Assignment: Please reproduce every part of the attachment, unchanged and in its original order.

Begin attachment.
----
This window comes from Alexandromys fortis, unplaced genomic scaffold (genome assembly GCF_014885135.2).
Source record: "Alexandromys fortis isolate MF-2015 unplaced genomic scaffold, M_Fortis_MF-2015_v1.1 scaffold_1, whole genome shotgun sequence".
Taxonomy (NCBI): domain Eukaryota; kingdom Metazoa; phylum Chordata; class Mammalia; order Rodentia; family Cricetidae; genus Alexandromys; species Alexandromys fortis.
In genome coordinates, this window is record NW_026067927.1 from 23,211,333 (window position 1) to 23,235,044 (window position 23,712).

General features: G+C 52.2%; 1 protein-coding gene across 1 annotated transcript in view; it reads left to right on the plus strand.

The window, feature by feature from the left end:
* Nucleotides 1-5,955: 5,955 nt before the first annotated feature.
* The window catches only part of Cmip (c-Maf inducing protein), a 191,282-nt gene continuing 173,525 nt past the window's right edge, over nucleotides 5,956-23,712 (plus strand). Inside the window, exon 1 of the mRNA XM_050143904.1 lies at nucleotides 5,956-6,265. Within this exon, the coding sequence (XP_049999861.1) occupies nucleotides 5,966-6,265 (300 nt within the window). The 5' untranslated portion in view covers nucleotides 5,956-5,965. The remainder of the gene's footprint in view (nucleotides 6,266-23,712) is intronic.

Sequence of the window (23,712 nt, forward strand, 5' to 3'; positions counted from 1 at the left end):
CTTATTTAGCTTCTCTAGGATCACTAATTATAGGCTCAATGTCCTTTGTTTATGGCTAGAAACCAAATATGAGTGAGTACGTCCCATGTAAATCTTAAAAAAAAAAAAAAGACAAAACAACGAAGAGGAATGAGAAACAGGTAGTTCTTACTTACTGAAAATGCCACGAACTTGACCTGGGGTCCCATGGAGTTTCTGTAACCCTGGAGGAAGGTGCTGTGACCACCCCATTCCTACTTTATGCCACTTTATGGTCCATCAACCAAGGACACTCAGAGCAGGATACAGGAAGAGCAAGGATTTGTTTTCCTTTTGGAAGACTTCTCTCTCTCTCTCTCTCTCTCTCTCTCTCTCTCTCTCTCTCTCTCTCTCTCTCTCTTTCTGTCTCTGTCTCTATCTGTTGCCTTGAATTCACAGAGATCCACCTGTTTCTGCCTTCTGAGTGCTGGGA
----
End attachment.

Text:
This window comes from Alexandromys fortis, unplaced genomic scaffold (genome assembly GCF_014885135.2).
Source record: "Alexandromys fortis isolate MF-2015 unplaced genomic scaffold, M_Fortis_MF-2015_v1.1 scaffold_1, whole genome shotgun sequence".
Taxonomy (NCBI): domain Eukaryota; kingdom Metazoa; phylum Chordata; class Mammalia; order Rodentia; family Cricetidae; genus Alexandromys; species Alexandromys fortis.
In genome coordinates, this window is record NW_026067927.1 from 23,211,333 (window position 1) to 23,235,044 (window position 23,712).

General features: G+C 52.2%; 1 protein-coding gene across 1 annotated transcript in view; it reads left to right on the plus strand.

The window, feature by feature from the left end:
* Nucleotides 1-5,955: 5,955 nt before the first annotated feature.
* The window catches only part of Cmip (c-Maf inducing protein), a 191,282-nt gene continuing 173,525 nt past the window's right edge, over nucleotides 5,956-23,712 (plus strand). Inside the window, exon 1 of the mRNA XM_050143904.1 lies at nucleotides 5,956-6,265. Within this exon, the coding sequence (XP_049999861.1) occupies nucleotides 5,966-6,265 (300 nt within the window). The 5' untranslated portion in view covers nucleotides 5,956-5,965. The remainder of the gene's footprint in view (nucleotides 6,266-23,712) is intronic.

Sequence of the window (23,712 nt, forward strand, 5' to 3'; positions counted from 1 at the left end):
CTTATTTAGCTTCTCTAGGATCACTAATTATAGGCTCAATGTCCTTTGTTTATGGCTAGAAACCAAATATGAGTGAGTACGTCCCATGTAAATCTTAAAAAAAAAAAAAAGACAAAACAACGAAGAGGAATGAGAAACAGGTAGTTCTTACTTACTGAAAATGCCACGAACTTGACCTGGGGTCCCATGGAGTTTCTGTAACCCTGGAGGAAGGTGCTGTGACCACCCCATTCCTACTTTATGCCACTTTATGGTCCATCAACCAAGGACACTCAGAGCAGGATACAGGAAGAGCAAGGATTTGTTTTCCTTTTGGAAGACTTCTCTCTCTCTCTCTCTCTCTCTCTCTCTCTCTCTCTCTCTCTCTCTCTCTCTCTCTTTCTGTCTCTGTCTCTATCTGTTGCCTTGAATTCACAGAGATCCACCTGTTTCTGCCTTCTGAGTGCTGGGA